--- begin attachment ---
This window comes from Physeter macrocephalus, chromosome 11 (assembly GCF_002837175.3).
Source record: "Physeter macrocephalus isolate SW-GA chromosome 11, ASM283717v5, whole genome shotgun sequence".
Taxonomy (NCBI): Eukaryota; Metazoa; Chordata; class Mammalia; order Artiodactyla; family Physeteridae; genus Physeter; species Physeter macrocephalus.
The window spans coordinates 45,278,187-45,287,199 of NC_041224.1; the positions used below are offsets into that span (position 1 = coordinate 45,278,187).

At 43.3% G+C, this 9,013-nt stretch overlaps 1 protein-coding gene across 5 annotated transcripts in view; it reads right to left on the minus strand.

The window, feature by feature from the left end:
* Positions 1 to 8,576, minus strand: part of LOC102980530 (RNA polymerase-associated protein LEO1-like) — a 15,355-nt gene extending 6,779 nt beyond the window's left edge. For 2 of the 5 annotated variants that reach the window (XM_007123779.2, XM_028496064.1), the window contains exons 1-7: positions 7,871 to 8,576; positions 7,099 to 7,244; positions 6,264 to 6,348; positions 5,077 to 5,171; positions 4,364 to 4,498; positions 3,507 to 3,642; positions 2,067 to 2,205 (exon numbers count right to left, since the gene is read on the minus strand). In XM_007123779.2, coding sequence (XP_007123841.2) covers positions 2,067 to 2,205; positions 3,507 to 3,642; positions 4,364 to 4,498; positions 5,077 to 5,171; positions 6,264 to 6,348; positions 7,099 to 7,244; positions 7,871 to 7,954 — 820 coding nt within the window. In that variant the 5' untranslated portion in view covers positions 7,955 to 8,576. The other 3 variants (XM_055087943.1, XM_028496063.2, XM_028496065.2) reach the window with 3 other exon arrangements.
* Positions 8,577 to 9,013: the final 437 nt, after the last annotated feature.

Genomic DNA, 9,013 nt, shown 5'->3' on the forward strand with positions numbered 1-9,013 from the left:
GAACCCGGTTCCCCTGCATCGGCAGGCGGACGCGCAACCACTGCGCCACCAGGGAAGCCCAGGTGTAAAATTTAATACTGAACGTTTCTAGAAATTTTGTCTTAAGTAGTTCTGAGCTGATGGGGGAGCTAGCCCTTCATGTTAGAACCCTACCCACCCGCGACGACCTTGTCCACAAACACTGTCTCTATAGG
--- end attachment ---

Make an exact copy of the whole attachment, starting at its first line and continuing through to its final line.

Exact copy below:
This window comes from Physeter macrocephalus, chromosome 11 (assembly GCF_002837175.3).
Source record: "Physeter macrocephalus isolate SW-GA chromosome 11, ASM283717v5, whole genome shotgun sequence".
Taxonomy (NCBI): Eukaryota; Metazoa; Chordata; class Mammalia; order Artiodactyla; family Physeteridae; genus Physeter; species Physeter macrocephalus.
The window spans coordinates 45,278,187-45,287,199 of NC_041224.1; the positions used below are offsets into that span (position 1 = coordinate 45,278,187).

At 43.3% G+C, this 9,013-nt stretch overlaps 1 protein-coding gene across 5 annotated transcripts in view; it reads right to left on the minus strand.

The window, feature by feature from the left end:
* Positions 1 to 8,576, minus strand: part of LOC102980530 (RNA polymerase-associated protein LEO1-like) — a 15,355-nt gene extending 6,779 nt beyond the window's left edge. For 2 of the 5 annotated variants that reach the window (XM_007123779.2, XM_028496064.1), the window contains exons 1-7: positions 7,871 to 8,576; positions 7,099 to 7,244; positions 6,264 to 6,348; positions 5,077 to 5,171; positions 4,364 to 4,498; positions 3,507 to 3,642; positions 2,067 to 2,205 (exon numbers count right to left, since the gene is read on the minus strand). In XM_007123779.2, coding sequence (XP_007123841.2) covers positions 2,067 to 2,205; positions 3,507 to 3,642; positions 4,364 to 4,498; positions 5,077 to 5,171; positions 6,264 to 6,348; positions 7,099 to 7,244; positions 7,871 to 7,954 — 820 coding nt within the window. In that variant the 5' untranslated portion in view covers positions 7,955 to 8,576. The other 3 variants (XM_055087943.1, XM_028496063.2, XM_028496065.2) reach the window with 3 other exon arrangements.
* Positions 8,577 to 9,013: the final 437 nt, after the last annotated feature.

Genomic DNA, 9,013 nt, shown 5'->3' on the forward strand with positions numbered 1-9,013 from the left:
GAACCCGGTTCCCCTGCATCGGCAGGCGGACGCGCAACCACTGCGCCACCAGGGAAGCCCAGGTGTAAAATTTAATACTGAACGTTTCTAGAAATTTTGTCTTAAGTAGTTCTGAGCTGATGGGGGAGCTAGCCCTTCATGTTAGAACCCTACCCACCCGCGACGACCTTGTCCACAAACACTGTCTCTATAGG